112 yogas of delight and wonder

śloka - “Sorrow, stanza, noise of grinding”

Definition “Noise, as of the wheels of a carriage or the grinding of stones. Sorrow.”

The sorrow refers to Valmiki’s rage and grief at seeing one bird of a pair killed by a hunter. This is why I do not use the word sloka, in reference to the Vijnana Bhairava Tantra, even though it is one of the names for a classic meter. Sloka is entirely appropriate for the heartbreaking stories of the Ramayana and Mahabharata. It does not fit with the free-flowing ease of the Bhairava Tantra. Therefore I use the term sutra to refer to the verses.


The Monier Williams Sanskrit-English Dictionary, hosted at the University of Cologne

ślóka [p= 1104,3]
(prob. connected with √1.
śru R. i , 2 , 33 gives a fanciful derivation fr. śoka , " sorrow " , the first śloka having been composed by vālmīki grieved at seeing a bird killed) sound , noise (as of the wheels of a carriage or the grinding of stones &c ) RV.
esp.) a partic. kind of common epic metre (also called anu-ṣṭubh q.v. ; consisting of 4 pādas or quarter verses of 8 syllables each , or 2 lines of 16 syllables each , each line allowing great liberty except in the 5th , 13th , 14th and 15th syllables which should be unchangeable as in the following scheme , 8. 1. 8-8. , the dots denoting either long or short ; but the 6th and 7th syllables should be long ; or if the 6th is short the 7th should be short also)

of a

(H2) m.
[L=224152]a call or voice (of the gods)
[L=224153]fame renown , glory , praise , hymn of praise
[L=224154]a proverb , maxim
[L=224155]a stanza , (

śoka [p= 1081,3]
[p= 1091,1]
( √
śuc) burning , hot
ifc. f(ā).) flame , glow , heat
sorrow , affliction , anguish , pain , trouble , grief for (
gen. or comp.) RV. &c
Sorrow personified (as a son of Death or of
droa and abhimati) Pur.





Sloka as Sorrow

Rama in Indian literature, art & thought: Volume 1
Priyatosh Banerjee - 1986 - 320 pages - Snippet view
Valmiki's Rdmayana owes its
origin to his deep sense of sorrow. One day when Valmlki went to the river Tamasa with ... From Valmiki's §oka (deep sorrow) was born a Sloka (a new poetic metre). Thus, his deep experience of sorrow led to ...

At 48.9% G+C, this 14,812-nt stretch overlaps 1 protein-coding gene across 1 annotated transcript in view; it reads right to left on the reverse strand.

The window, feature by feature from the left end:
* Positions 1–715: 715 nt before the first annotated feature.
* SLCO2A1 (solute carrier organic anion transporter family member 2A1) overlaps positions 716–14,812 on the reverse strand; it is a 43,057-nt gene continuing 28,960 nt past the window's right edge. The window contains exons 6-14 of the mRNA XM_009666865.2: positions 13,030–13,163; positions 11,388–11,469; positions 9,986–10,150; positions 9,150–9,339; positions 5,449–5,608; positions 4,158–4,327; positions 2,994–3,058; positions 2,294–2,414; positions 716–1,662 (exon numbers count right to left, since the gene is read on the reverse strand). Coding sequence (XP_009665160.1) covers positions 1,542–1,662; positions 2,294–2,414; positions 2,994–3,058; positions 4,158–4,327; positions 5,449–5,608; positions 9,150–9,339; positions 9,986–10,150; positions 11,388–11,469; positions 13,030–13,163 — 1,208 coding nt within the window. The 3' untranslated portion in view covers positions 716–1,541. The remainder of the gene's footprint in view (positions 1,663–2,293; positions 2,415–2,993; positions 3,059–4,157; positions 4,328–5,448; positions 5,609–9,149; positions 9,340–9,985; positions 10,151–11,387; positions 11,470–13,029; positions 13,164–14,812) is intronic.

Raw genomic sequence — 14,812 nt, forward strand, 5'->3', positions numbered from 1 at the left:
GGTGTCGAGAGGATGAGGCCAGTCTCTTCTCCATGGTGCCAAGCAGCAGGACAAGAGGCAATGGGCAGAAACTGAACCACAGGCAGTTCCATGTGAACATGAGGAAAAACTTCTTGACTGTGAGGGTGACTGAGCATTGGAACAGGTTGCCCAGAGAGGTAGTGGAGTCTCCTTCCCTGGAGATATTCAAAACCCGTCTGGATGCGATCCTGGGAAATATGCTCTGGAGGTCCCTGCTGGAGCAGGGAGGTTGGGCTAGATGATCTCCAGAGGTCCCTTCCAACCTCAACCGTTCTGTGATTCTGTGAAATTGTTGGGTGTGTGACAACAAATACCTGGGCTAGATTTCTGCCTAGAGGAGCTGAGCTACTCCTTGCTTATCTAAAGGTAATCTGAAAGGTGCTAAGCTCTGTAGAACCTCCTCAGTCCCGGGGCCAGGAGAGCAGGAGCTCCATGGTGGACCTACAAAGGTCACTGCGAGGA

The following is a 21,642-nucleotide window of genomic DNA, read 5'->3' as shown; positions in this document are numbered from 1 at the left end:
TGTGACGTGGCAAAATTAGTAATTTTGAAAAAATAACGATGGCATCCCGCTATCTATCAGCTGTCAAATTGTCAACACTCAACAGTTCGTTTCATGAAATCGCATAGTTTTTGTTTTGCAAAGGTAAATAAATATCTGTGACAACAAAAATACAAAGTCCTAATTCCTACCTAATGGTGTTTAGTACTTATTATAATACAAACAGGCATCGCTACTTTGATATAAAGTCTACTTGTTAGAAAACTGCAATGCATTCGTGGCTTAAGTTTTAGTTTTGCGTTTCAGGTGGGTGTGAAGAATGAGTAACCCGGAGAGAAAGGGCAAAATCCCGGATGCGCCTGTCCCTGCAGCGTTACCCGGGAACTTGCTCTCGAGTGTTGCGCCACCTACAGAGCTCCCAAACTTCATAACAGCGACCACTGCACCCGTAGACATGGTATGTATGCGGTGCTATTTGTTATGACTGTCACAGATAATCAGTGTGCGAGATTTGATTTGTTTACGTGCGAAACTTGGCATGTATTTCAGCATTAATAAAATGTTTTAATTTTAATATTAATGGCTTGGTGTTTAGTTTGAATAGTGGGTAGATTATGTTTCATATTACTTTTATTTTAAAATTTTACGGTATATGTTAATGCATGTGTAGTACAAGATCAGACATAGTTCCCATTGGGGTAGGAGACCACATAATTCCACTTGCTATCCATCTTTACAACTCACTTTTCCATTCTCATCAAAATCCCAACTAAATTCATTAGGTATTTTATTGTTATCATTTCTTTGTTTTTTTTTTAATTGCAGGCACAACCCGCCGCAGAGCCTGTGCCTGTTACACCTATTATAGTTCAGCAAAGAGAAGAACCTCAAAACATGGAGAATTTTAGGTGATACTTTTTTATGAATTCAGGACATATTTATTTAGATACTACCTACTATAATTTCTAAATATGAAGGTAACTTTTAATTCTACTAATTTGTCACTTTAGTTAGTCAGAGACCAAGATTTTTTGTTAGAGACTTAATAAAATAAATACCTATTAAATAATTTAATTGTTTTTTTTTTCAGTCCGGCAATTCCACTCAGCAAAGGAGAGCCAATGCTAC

The Gītā and Tulasī-Rāmāyaṇa: their common call for the good of all
Satya P. Agarwal - 2000 - 246 pages - Snippet view
creator Brahma linked the
origin of 'sloka' to 'soka' or grief which ValmTki felt because of compassion towards a bird that was killed ... These things happened to start you on the story of Rama. From 'soka' (sorrow) sprang the ' sloka' ...

Windows into the infinite: a guide to the Hindu scriptures
Barbara Powell - 1996 - 458 pages - Snippet view
Prologue: The
Origin of the Sloka Meter Valmiki, the poet who set the story of Rama to verse, was a contemporary of Rama's. ... It was by witnessing this terrible sorrow that Valmiki had been moved to invent the Sloka meter, ...

The Ramayana tradition in Southeast Asia
S. Singaravelu - 2004 - 365 pages - Snippet view
Valmiki was moved by
sorrow (soka) on hearing the pitiable lament of the female bird. He cursed the hunter, and his words took the shape of sloka. He wondered at his own utterances and stressed the relation between soka and sloka and ...

A Sanskrit-English dictionary: etymologically and philologically ... - Page 953
Sir Monier Monier-Williams - 2005 - 1333 pages - Preview
N. of a Siman, SV.; -keta, N. of a mountain, MW. ; -id, f. freedom from
sorrow, MBh. ; M irk P. ; -data, m. ... sloka, mfn. destitute of fame, Ping. ; m. a kind of metre, ib. ; Col . — sha- mi, see s. v . -shkandha {vl-), n. ...

The Indian heritage: an anthology of Sanskrit literature
V. Raghavan - 1956 - 447 pages - Snippet view
He exclaimed: "Let what has issued from me in
sorrow (soka) be poetry (sloka).1 Valmiki retired to his hermitage after ... is used as explaining the origin of poetry and as the basis of the aesthetic theory of emotional response, Rasa. ...

The first śloka

Valmiki was going to the river Ganga for his daily ablutions. A disciple by the name Bharadwaja was carrying his clothes. On the way, they came across the Tamasa Stream. Looking at the stream, Valmiki said to his disciple, "Look, how clear is this water, like the mind of a good man! I will bathe here today." When he was looking for a suitable place to step into the stream, he heard the sweet chirping of birds. Looking up, he saw two birds flying together. Valmiki felt very pleased on seeing the happy bird couple. Suddenly, one of the birds fell down, hit by an arrow; it was the male bird. Seeing the wounded one, its mate screamed in agony. Valmiki's heart melted at this pitiful sight. He looked around to find out who had shot the bird. He saw a hunter with a bow and arrows, nearby. Valmiki became very angry. His lips opened and he uttered the following words:
मा निषाद प्रतिष्ठां त्वमगमः शास्वती समः यत् क्रौञ्चमिथुनादेकमवधीः काममोहितम्*/
mā niṣāda pratiṣṭhāṁ tvamagamaḥ śāśvatīḥ samāḥ
yat krauñcamithunādekam avadhīḥ kāmamohitam

You will find no rest for the long years of Eternity
For you killed a bird in love and unsuspecting

Emerging spontaneously from his rage and grief, this was the first śloka in
Sanskrit literature. Later Valmiki composed the entire Ramayana with the blessings of Lord Brahma in the same meter that issued forth from him as the śloka. Thus this śloka is revered as the "first śloka" in Hindu literature. Valmiki is revered as the first poet, or Adi Kavi, and the Ramayana, the first kavya.
His first disciples to whom he taught the Ramayana were Kusha and Lava, the sons of
Rama.He is the god of nayaka community

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